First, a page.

By EDMUND BROWN
Our generation, Generation Y, has been called the Facebook Generation, the Go-Nowhere Generation and Generation Why Care? But while the older generations slander ours, a small but significant statistic stands out: 25 percent of Generation Y does not affiliate with any religion, more than double the percentage of any previous generation. Though traditionalists argue a move away from religion is a move away from morality, the growing secular community disagrees. In fact, they argue the reverse.
Since Sept. 11, a tragedy enabled by religious values, non-religious authors such as neuroscientist Sam Harris, biologist Richard Dawkins and the late journalist Christopher Hitchens have written best sellers describing both the long history of religious atrocities and the growing potential for science and reason to provide moral guidance. In a climate of endless global conflict and inequality, the time for adopting more humane values has come, and reason, not religion, should be their source.
Science has long been portrayed as unable to answer questions of morality, but, as Harris argues in “The Moral Landscape,” it becomes humanity’s most precise tool for evaluating moral issues when coupled with reason. The only necessary assumption to accept this revised moral view is that the suffering of conscious creatures is negative and the well-being of conscious creatures is positive. From there, Harris explains, it follows that more suffering is worse and the more well being, the better. There is not a single, objective method of achieving maximum well-being, but rather a continuum that understands well-being can be achieved in diverse ways through various cultures and lifestyles.
But this is not moral relativism. Practices like forced sexual repression, mandatory veiling and clitorectomies cannot hide behind religious dogma as an excuse for causing suffering. In this system, the well-being of conscious creatures is called for no matter the circumstance or culture.
Compared to the values offered by religion, reason-based values are flexible and clear. They use all the available scientific knowledge and encourage inquiry. Religion, however, discourages inquiry, banning books with ‘dangerous’ ideas and at the most extreme burning heretics on a large scale. Religion carried out the censoring of world-shaping men like Galileo or Baruch Spinoza, whose scientific observations or personal beliefs contradicted church teachings. As a result of this closed-mindedness, religion stopped evolving. Science has corroded religion’s ability to speak about the world, explaining with observable fact what once required supernatural explanation. But even modern morality, a debate religion weighs heavily into, is escaping religion’s reach. The morality of abortion and other vital modern debates exist nowhere in major religious texts because the technology or concept did not exist when the texts were authored. However, instead of admitting religion’s silence on these issues, religious leaders have ubiquitously employed human interpretation to create an answer. And when the power to decree morality for millions lies firmly in the hands of a miniscule elite, the lowliest of human impulses can become dogma.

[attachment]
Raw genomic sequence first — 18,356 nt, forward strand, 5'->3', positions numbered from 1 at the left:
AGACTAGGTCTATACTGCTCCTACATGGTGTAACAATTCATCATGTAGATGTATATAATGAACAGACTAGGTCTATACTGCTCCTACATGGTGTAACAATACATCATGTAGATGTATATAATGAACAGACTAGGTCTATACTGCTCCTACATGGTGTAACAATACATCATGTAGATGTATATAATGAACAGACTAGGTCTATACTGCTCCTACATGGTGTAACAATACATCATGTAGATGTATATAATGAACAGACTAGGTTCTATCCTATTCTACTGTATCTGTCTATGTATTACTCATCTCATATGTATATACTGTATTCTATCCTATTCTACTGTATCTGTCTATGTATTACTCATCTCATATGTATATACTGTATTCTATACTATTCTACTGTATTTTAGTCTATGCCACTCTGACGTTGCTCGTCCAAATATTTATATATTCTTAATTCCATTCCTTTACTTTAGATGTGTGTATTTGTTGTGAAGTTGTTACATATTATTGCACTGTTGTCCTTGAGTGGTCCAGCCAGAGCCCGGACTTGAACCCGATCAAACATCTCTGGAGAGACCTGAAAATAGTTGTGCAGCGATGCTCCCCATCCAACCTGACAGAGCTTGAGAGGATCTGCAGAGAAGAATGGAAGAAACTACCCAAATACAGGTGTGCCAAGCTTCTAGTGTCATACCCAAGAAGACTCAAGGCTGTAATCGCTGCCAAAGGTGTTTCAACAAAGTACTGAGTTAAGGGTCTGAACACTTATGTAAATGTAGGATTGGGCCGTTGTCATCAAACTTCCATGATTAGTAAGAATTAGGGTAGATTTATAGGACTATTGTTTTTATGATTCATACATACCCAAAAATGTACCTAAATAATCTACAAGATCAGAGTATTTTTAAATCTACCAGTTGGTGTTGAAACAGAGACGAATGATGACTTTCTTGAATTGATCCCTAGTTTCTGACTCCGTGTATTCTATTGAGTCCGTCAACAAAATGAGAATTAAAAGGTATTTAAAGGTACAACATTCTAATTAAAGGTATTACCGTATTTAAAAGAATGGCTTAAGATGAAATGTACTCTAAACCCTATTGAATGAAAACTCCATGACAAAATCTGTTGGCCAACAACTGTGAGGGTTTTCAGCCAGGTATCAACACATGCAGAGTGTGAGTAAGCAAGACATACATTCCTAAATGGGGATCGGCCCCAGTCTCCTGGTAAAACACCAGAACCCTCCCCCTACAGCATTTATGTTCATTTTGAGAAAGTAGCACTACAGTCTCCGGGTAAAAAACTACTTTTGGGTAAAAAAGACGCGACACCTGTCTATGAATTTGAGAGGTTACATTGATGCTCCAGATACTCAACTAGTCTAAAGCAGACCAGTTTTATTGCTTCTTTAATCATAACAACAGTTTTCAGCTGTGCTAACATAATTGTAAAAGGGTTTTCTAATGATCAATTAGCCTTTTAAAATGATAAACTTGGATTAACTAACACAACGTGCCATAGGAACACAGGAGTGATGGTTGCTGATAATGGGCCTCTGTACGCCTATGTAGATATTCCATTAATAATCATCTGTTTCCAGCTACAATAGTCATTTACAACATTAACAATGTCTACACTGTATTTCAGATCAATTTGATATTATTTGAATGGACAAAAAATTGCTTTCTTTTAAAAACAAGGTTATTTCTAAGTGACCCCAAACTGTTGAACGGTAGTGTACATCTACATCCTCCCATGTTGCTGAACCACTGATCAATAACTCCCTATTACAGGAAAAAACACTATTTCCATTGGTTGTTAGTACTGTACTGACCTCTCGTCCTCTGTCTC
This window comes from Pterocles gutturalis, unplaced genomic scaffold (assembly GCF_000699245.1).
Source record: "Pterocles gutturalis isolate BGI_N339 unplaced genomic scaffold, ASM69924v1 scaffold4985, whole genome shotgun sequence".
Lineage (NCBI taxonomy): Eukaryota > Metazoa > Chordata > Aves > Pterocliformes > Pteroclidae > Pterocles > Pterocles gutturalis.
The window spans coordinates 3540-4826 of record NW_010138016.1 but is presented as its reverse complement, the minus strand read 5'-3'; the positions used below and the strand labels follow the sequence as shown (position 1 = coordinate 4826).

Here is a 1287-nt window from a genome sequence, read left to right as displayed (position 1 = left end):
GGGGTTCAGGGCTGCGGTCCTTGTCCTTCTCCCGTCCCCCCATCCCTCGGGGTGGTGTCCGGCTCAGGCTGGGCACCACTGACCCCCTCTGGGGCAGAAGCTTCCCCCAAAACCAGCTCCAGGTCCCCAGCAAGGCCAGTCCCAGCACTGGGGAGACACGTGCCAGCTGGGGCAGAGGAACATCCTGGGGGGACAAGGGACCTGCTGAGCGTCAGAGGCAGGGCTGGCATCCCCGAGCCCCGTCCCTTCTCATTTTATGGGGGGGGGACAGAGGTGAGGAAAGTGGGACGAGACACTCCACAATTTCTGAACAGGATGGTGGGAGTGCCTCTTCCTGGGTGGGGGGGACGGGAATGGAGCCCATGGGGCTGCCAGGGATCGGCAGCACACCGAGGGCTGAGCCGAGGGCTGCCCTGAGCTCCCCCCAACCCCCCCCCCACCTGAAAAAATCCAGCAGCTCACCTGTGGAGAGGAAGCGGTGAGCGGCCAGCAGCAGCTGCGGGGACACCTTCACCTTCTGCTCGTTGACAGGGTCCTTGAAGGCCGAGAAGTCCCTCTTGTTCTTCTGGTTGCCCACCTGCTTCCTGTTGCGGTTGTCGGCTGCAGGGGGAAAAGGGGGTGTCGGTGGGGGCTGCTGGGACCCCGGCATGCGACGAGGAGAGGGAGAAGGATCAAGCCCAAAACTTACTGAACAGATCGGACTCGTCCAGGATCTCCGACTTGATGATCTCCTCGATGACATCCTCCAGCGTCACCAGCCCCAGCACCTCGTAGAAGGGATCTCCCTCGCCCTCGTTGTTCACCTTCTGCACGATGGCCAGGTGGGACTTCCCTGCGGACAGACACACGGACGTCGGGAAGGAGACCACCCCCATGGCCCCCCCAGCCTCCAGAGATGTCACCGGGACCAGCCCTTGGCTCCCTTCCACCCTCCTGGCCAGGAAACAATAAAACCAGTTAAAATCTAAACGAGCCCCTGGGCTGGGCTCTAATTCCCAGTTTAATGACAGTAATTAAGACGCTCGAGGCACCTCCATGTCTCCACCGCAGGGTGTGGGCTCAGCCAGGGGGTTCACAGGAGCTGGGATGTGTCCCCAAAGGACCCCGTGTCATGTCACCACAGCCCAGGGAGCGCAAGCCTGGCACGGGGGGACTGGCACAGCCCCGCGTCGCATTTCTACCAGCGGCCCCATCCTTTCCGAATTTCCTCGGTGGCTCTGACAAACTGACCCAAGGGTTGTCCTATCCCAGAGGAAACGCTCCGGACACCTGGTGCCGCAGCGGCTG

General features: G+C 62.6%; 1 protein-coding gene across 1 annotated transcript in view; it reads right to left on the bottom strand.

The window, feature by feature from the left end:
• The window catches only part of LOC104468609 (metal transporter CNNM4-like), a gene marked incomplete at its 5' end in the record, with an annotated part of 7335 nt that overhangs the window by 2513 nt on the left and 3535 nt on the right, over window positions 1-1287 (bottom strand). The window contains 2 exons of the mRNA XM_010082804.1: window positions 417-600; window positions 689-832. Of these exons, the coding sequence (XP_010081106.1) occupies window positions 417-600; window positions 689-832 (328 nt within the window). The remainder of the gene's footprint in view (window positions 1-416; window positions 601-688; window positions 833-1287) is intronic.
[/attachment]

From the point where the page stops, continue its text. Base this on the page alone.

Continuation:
Our Generation’s most explosive struggles lie at the heart of this question of values. Issues like racism, abortion, Lesbian, Gay, Bisexual and Transgender rights, women’s rights and birth control could be decided by consulting religious teachings or they could be decided by engaging in an ongoing discussion using all modern scientific evidence and searching for the least possible suffering of conscious creatures. Generation Y should demand rational discourse, condemning homophobic violence, abortion clinic bombings or condom misinformation. We should ask why the ‘Golden Rule’ is applied to denounce abortion but doesn’t apply towards the LGBT community. We should ask for evidence to support claims. We should admit what we don’t know.
A change of values favoring evidence and reason certainly allows room for religion, but it does not allow room for religion nor any institution to interfere with the well-being of conscious creatures. Instead it challenges religion to update itself or lose all authority on moral issues. And even if you disagree with the secular movement and updated values, surely the competition can only challenge all religions to enter into a rational discussion about which values are most moral in a modern world. Surely asking questions and applying reason will not destroy the values we truly hold dear, religious or secular. It may even earn our Generation a new nickname.